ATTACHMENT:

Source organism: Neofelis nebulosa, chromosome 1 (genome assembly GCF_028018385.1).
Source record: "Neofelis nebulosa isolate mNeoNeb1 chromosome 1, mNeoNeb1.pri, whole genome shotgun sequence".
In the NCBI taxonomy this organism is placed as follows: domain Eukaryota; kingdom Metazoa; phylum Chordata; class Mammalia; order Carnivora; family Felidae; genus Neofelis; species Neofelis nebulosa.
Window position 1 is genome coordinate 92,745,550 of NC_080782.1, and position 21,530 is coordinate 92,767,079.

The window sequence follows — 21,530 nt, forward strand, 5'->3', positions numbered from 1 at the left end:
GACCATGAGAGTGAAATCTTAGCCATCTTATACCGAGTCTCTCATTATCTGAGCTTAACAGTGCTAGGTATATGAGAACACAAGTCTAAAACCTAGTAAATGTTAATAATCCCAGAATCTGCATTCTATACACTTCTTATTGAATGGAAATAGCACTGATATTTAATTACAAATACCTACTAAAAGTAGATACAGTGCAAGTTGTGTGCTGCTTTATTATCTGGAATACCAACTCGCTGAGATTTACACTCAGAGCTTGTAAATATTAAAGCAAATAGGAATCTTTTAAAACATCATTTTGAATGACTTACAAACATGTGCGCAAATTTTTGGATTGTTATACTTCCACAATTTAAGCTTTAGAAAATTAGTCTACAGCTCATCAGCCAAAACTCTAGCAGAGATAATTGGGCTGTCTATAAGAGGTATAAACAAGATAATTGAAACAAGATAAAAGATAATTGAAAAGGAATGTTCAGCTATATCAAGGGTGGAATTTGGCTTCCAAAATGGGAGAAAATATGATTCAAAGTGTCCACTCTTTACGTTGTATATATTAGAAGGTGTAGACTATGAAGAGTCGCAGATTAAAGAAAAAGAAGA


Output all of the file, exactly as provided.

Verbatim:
Source organism: Neofelis nebulosa, chromosome 1 (genome assembly GCF_028018385.1).
Source record: "Neofelis nebulosa isolate mNeoNeb1 chromosome 1, mNeoNeb1.pri, whole genome shotgun sequence".
In the NCBI taxonomy this organism is placed as follows: domain Eukaryota; kingdom Metazoa; phylum Chordata; class Mammalia; order Carnivora; family Felidae; genus Neofelis; species Neofelis nebulosa.
Window position 1 is genome coordinate 92,745,550 of NC_080782.1, and position 21,530 is coordinate 92,767,079.

The window sequence follows — 21,530 nt, forward strand, 5'->3', positions numbered from 1 at the left end:
GACCATGAGAGTGAAATCTTAGCCATCTTATACCGAGTCTCTCATTATCTGAGCTTAACAGTGCTAGGTATATGAGAACACAAGTCTAAAACCTAGTAAATGTTAATAATCCCAGAATCTGCATTCTATACACTTCTTATTGAATGGAAATAGCACTGATATTTAATTACAAATACCTACTAAAAGTAGATACAGTGCAAGTTGTGTGCTGCTTTATTATCTGGAATACCAACTCGCTGAGATTTACACTCAGAGCTTGTAAATATTAAAGCAAATAGGAATCTTTTAAAACATCATTTTGAATGACTTACAAACATGTGCGCAAATTTTTGGATTGTTATACTTCCACAATTTAAGCTTTAGAAAATTAGTCTACAGCTCATCAGCCAAAACTCTAGCAGAGATAATTGGGCTGTCTATAAGAGGTATAAACAAGATAATTGAAACAAGATAAAAGATAATTGAAAAGGAATGTTCAGCTATATCAAGGGTGGAATTTGGCTTCCAAAATGGGAGAAAATATGATTCAAAGTGTCCACTCTTTACGTTGTATATATTAGAAGGTGTAGACTATGAAGAGTCGCAGATTAAAGAAAAAGAAGA